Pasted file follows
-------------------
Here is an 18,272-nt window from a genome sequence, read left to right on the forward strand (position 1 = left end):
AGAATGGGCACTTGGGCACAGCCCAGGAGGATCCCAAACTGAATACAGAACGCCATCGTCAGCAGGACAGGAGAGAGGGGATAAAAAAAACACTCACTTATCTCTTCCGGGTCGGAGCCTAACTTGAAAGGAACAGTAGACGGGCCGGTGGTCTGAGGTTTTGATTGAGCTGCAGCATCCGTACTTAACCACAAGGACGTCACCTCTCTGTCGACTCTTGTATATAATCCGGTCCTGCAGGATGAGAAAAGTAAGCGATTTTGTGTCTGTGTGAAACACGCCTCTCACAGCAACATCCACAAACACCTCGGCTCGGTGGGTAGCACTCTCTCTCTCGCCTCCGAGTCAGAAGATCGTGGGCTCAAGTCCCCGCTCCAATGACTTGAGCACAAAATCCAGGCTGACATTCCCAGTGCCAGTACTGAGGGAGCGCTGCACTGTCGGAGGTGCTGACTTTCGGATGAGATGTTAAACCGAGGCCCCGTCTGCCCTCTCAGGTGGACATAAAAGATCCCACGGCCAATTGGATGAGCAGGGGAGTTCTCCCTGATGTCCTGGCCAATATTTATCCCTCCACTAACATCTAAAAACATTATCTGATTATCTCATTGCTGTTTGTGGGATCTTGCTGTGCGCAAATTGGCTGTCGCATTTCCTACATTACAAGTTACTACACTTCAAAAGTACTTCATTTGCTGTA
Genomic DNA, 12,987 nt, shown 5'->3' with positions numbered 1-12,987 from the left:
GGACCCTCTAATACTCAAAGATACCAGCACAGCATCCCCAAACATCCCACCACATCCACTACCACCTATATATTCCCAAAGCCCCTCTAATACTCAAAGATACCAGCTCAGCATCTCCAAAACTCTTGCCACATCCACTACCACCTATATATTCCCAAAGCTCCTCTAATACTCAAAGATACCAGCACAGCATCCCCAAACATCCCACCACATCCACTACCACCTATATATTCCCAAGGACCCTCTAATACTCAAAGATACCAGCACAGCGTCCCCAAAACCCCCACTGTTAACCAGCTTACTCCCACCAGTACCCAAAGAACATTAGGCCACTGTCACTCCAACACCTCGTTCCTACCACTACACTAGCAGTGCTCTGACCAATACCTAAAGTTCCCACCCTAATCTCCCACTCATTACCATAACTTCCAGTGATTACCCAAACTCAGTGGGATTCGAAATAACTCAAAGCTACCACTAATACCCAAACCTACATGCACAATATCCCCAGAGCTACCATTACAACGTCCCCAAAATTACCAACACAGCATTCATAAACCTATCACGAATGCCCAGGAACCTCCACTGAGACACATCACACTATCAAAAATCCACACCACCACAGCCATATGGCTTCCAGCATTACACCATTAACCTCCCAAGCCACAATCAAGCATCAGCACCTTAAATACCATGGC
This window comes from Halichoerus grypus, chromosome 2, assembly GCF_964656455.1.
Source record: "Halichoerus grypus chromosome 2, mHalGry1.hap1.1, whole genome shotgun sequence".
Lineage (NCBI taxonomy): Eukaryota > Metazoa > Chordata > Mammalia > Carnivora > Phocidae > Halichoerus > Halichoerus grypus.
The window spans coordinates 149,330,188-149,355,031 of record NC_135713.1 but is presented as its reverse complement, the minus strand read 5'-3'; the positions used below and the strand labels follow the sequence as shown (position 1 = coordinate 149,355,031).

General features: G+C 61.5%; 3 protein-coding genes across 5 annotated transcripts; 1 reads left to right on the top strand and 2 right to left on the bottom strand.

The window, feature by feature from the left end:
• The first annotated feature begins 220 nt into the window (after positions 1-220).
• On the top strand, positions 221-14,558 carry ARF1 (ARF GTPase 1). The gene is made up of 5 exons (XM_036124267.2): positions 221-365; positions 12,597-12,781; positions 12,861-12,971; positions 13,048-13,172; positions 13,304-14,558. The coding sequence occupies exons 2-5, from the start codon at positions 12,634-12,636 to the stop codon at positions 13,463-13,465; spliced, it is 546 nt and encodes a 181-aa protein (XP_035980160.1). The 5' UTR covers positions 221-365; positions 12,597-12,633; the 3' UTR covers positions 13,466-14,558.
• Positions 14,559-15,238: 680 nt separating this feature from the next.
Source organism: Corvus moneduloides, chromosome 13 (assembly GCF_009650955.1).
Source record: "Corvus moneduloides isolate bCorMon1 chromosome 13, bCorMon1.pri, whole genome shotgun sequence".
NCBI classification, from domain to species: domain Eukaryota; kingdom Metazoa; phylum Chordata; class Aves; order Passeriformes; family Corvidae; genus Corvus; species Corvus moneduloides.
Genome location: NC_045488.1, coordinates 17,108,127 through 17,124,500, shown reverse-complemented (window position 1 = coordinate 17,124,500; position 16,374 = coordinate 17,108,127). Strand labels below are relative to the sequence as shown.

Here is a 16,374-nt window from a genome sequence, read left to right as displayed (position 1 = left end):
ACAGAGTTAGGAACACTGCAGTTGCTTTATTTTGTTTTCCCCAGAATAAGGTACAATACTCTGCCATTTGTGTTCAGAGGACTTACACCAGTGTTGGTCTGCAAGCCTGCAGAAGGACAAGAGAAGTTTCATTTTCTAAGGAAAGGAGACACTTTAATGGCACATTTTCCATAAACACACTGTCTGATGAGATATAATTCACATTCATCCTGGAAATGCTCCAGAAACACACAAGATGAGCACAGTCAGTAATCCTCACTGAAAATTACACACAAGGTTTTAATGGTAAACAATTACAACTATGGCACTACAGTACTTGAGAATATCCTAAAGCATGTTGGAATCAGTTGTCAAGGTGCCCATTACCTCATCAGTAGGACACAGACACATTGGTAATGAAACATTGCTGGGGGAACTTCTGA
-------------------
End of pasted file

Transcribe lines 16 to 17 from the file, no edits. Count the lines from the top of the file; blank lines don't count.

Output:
NCBI classification, from domain to species: domain Eukaryota; kingdom Metazoa; phylum Chordata; class Aves; order Passeriformes; family Corvidae; genus Corvus; species Corvus moneduloides.
Genome location: NC_045488.1, coordinates 17,108,127 through 17,124,500, shown reverse-complemented (window position 1 = coordinate 17,124,500; position 16,374 = coordinate 17,108,127). Strand labels below are relative to the sequence as shown.